Student’s Vanguard: In Exchange of a Car – Exploring My Newfound Interest in Car Prices 

Photo by Yannis Zaugg on Unsplash

By Praniti Gulyani 

Lately, I find myself unusually interested in the price of cars.

This recently developed penchant for the world of wheels is, for the lack of a better word, uncalled for…I have never been drawn towards cars and wheels, and, at most, have looked at them as machines that get me from one place to the other. Their relevance in my life has been almost negligible, and the only thing that concerns me when it comes to cars is how well-fastened their wheels are.

In India—the place that I call home, cars have immense significance. Ranging from a symbol of prestige and societal standing, they are an important gift-giving icon and are used for multifaceted purposes. In addition to making a perfect coming of age present for a young boy, cars are an integral part of wedding celebrations.

It is almost customary to send the newly-married couple off in an extravagant car that is often gifted by the family of the bride. Even though an ordinary car might have served the purpose, the benevolent parents ensure that they invest in a vehicle of luxury.

As a passive witness, I have often observed the caution with which the car is chosen, and the numerous phone calls that have been made to the groom’s household to reconfirm the decided specifications.

It was almost as though by giving the groom’s family an extravagant car, the bride’s family was guaranteeing something, ensuring something—something that I could not quite put my finger on.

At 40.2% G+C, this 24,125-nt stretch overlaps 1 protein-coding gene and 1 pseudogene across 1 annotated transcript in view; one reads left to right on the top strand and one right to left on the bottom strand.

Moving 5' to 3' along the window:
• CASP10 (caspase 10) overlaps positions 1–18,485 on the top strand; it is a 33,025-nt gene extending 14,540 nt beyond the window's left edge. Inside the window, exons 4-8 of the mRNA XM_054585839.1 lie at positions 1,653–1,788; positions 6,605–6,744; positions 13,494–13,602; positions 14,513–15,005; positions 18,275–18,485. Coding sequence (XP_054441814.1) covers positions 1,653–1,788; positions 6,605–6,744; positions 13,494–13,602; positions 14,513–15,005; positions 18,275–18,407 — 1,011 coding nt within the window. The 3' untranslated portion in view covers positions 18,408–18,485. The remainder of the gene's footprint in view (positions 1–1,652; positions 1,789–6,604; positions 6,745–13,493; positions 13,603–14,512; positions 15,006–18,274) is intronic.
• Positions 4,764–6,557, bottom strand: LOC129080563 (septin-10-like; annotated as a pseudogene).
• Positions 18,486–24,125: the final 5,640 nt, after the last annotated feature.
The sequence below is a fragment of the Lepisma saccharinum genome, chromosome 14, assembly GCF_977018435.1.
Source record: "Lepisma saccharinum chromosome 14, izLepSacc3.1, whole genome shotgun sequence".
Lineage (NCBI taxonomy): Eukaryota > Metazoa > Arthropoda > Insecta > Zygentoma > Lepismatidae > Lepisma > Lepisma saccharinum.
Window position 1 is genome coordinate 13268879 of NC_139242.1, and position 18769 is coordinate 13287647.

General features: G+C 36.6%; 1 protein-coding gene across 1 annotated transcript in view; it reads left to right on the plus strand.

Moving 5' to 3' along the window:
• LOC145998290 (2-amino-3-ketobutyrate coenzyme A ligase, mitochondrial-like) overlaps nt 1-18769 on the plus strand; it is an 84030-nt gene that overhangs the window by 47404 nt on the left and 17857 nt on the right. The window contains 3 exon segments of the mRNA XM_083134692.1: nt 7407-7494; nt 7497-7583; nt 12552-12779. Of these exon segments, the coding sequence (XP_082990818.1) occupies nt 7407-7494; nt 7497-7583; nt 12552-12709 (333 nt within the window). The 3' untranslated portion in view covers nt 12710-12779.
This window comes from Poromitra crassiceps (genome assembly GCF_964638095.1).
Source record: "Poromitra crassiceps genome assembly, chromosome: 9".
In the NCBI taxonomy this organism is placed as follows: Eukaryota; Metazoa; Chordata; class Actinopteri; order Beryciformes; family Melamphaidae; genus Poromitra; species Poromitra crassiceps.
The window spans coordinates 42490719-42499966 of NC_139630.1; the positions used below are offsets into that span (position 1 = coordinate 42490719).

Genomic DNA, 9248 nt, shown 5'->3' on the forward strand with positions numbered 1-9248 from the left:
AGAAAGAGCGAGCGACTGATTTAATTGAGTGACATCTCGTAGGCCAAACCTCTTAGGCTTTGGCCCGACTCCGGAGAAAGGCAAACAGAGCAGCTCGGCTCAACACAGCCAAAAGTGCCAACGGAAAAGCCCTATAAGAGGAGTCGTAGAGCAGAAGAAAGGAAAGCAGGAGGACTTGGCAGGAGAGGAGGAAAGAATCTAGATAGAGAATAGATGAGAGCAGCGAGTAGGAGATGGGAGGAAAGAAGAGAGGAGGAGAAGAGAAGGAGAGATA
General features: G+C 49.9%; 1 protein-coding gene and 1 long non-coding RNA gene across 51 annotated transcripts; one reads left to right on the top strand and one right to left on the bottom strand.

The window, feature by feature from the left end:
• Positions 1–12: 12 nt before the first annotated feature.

Therefore, my train of thoughts executes a slight detour, and in addition to cars—I find myself thinking about a girl.

It is unusual for me to be thinking so deeply about someone I do not know. All I know about this girl is her questionably accurate name that I got off a newspaper report. As I visualize her, I realize that she might not be too different from me. We seem to be about the same age, only that I am married to my education, and she is wedded to a man.

Intrigued by Indian festivities despite growing up amidst them, I think about her wedding. Clad in deep red, she must have glowed with excitement, standing on the balcony of her house—as the procession arrived. She must have been surrounded by teasing friends, who would repeat her husband’s name, just to make her blush. Deeply conscious of her evolving womanhood, she must have averted her gaze.

My thoughts move to her parents. The sight of their daughter all grown up and ready to wed another man must make them teary eyed. However, in addition to their emotions,  I know that they must have felt an extraordinary surge of paralyzing anxiety that appears before me in uncertain rhetoric.

Were the decorations they had chosen with such pride and care in perfect position? Were the gifts and the trousseau that they had put together for their daughter freshly wrapped and ready to go with her? Were the food and drinks overflowing with flavor, and catered to the preferences of each member that belonged to the groom’s family?

Above everything else, was the coveted car in place?

Of course it was. The well-being of the car was non-negotiable. Their daughter was going to her new home with her new husband. To go to her new home with her new husband, she needed a new car.